A few weeks ago, I attended the ULI Minnesota program “Kicking the Habit: Unsustainable Economic Growth” that featured streets.mn contributor Chuck Marohn delivering his Strong Towns message. A brief plug – if you’re not a member of ULI, I recommend it. It’s one of the few professional organizations in the land use field that tends to draw a wide diversity of perspectives: planners, engineers, architects, elected officials, academics, all to the same events.
If you’re not familiar with the Strong Towns message, it goes like this (very briefly summarized): The current model of financing the development of our cities and towns is unsustainable, we’re too reliant on intergovernmental transfer payments (federal government paying for highways) and public and private sector debt, and city managers, developers and city councils are not planning for the second lifecycle of infrastructure. The other key part of this is that many of the places we are building are not sufficiently financially productive to pay for the long-term maintenance costs of the infrastructure created to support them. Things are fine through the first lifecycle, but when it comes time to rebuild, there isn’t enough in the coffers. Some cities can escape this dilemma in the short term by using new growth to finance old, but as Chuck said, you can’t make up losses on every transaction by selling in more volume.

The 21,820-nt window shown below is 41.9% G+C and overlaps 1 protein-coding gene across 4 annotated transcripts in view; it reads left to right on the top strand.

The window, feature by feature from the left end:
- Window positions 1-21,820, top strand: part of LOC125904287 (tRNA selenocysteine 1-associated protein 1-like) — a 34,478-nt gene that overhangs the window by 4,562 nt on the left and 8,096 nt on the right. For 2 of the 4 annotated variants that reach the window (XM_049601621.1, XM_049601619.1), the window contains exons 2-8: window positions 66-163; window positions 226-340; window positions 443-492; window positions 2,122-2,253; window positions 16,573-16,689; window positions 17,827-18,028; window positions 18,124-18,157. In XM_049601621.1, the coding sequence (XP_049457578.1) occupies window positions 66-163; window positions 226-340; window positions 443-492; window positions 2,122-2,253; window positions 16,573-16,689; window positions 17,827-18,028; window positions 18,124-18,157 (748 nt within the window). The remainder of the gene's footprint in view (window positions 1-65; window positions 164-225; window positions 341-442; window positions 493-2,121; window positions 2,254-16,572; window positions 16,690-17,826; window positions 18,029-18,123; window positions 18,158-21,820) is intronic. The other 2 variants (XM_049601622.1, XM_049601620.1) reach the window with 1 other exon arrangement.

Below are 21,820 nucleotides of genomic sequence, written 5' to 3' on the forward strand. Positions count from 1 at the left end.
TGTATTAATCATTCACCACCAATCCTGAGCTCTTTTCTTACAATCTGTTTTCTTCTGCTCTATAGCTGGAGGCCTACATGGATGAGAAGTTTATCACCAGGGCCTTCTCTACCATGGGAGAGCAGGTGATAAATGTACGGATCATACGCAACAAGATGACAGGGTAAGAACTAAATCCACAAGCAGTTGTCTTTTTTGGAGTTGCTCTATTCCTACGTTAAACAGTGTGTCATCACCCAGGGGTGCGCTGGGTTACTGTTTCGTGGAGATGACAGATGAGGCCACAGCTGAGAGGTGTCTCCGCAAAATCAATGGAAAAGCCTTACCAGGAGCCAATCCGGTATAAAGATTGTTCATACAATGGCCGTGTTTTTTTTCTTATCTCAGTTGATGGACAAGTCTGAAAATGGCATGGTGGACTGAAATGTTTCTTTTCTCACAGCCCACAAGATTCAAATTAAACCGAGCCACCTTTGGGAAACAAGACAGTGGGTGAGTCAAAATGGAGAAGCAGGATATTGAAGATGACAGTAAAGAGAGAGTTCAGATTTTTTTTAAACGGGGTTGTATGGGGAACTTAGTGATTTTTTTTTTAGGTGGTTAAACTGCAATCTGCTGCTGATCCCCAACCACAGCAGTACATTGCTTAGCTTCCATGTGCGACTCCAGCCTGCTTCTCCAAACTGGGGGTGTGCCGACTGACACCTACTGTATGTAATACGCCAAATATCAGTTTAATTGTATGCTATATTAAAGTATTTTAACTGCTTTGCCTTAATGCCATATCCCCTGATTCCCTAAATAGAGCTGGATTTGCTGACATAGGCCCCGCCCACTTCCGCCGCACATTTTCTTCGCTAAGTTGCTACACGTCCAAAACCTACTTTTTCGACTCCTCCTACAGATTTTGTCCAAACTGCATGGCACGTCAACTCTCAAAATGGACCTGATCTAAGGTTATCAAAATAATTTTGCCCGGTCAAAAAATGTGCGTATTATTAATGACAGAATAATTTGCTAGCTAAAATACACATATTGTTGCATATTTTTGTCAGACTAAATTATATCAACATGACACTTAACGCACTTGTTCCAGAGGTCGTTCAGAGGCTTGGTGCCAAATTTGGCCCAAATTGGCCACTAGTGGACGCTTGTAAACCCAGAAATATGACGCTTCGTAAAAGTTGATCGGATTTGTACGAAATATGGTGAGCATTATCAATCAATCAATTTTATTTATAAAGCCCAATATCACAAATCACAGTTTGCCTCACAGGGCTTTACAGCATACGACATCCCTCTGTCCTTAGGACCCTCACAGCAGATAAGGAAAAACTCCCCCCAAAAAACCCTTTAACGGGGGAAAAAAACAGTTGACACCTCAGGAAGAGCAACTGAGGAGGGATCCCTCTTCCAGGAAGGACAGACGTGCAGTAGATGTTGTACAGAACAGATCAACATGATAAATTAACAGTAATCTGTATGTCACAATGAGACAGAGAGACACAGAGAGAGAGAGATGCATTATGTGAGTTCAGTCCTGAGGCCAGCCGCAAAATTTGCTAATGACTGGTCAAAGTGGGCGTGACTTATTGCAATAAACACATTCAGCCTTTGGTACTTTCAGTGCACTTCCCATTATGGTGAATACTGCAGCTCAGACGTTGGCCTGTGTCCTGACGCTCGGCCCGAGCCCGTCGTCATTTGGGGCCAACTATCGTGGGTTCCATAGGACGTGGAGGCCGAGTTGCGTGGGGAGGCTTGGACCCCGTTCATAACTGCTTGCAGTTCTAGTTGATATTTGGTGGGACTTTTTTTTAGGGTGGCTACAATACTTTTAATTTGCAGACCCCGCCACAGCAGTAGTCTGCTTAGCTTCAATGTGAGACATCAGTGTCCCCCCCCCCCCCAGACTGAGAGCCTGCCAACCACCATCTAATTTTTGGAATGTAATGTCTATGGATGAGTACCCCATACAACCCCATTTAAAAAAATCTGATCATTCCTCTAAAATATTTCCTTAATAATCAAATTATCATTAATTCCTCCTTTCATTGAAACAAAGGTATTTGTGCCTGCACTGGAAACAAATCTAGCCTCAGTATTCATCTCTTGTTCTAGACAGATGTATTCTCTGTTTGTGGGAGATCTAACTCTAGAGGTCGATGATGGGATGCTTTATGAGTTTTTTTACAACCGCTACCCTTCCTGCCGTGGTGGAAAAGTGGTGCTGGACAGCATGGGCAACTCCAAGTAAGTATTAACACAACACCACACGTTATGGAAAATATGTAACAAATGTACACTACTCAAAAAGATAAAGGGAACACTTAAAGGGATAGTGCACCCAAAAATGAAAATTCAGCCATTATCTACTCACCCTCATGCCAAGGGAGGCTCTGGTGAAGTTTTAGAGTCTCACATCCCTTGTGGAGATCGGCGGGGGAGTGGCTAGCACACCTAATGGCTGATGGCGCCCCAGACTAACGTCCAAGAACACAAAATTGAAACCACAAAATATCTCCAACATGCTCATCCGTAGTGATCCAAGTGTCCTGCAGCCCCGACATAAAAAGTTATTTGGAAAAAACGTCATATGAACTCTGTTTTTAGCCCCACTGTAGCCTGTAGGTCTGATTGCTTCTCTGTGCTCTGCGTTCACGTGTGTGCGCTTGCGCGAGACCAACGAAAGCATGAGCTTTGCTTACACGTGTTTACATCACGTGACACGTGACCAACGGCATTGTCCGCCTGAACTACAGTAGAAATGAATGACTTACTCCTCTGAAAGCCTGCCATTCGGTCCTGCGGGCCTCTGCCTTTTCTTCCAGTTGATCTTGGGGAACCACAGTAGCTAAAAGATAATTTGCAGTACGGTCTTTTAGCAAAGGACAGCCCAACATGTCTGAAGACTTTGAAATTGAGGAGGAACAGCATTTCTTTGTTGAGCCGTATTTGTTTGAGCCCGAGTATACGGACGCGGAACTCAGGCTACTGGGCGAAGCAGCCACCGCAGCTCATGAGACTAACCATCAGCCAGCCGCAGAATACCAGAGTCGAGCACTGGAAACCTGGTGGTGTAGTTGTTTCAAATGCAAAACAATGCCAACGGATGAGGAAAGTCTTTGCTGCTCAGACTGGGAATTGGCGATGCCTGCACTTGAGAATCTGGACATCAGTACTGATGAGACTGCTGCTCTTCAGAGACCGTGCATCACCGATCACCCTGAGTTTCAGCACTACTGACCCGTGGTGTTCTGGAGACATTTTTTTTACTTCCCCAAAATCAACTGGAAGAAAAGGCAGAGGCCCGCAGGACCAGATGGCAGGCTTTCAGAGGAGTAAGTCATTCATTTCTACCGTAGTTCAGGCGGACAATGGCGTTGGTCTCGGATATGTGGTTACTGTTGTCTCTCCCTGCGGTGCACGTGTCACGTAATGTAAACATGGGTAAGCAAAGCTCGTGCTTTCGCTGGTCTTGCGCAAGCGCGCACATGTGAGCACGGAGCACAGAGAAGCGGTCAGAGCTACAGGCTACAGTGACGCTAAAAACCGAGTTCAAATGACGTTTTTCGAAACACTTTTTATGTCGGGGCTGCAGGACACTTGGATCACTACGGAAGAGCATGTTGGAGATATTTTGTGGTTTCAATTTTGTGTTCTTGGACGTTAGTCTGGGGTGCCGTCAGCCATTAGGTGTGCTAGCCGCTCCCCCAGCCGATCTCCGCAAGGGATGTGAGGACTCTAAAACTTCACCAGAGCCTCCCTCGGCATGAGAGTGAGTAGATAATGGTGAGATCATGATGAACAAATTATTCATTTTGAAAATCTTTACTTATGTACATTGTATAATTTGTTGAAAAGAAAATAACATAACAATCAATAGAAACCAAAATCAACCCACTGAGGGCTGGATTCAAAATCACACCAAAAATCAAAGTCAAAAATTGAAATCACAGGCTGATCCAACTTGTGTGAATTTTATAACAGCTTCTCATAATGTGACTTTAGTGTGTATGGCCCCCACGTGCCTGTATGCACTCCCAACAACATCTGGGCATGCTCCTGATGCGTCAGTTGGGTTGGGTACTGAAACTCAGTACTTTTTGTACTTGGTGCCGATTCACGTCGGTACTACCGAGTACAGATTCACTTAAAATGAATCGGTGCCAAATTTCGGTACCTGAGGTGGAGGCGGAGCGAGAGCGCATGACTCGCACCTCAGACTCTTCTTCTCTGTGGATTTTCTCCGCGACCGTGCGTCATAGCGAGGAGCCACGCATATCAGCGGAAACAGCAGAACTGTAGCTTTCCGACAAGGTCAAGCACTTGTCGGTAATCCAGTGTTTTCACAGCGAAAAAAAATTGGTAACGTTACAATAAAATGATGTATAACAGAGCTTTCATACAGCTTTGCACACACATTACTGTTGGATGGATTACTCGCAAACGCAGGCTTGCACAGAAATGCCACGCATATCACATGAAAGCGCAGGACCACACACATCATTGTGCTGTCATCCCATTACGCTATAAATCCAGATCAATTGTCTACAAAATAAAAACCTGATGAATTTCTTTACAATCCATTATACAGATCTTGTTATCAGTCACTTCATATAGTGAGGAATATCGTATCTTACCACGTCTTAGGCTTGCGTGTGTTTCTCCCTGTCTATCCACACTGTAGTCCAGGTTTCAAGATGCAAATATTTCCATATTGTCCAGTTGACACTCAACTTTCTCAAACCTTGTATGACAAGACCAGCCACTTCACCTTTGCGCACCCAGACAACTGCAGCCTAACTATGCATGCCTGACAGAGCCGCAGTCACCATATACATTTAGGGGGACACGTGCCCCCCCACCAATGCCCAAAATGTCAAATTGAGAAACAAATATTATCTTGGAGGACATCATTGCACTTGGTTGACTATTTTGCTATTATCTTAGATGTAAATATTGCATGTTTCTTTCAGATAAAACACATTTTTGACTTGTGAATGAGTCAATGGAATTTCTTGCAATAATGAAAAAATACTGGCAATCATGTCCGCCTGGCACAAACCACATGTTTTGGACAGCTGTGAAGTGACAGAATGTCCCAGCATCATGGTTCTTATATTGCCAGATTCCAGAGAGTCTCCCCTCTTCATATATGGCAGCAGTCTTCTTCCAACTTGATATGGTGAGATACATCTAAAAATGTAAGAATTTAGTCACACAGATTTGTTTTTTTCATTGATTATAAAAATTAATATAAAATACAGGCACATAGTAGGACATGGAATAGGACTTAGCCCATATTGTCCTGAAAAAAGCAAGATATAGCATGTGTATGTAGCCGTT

While I started this post with the intention of reflecting more broadly on the Strong Towns message (something I may save for a future post), my thoughts kept returning to one piece of Chuck’s talk. In Chuck’s presentation, he talks about transfer payments as a “mechanism of growth“, or in other words, a method that cities use (rightly or wrongly) to hide the true cost of development. Chuck talked a lot about the federal debt and federal transfer payments (like interstate highway building or grants for megaprojects). However, I would argue that our local transfer payments probably swamp anything coming from the federal government, and getting to a state that would allow the most productive places to shine and the least productive perhaps even to fail, would take a significant restructuring of our state and local governments.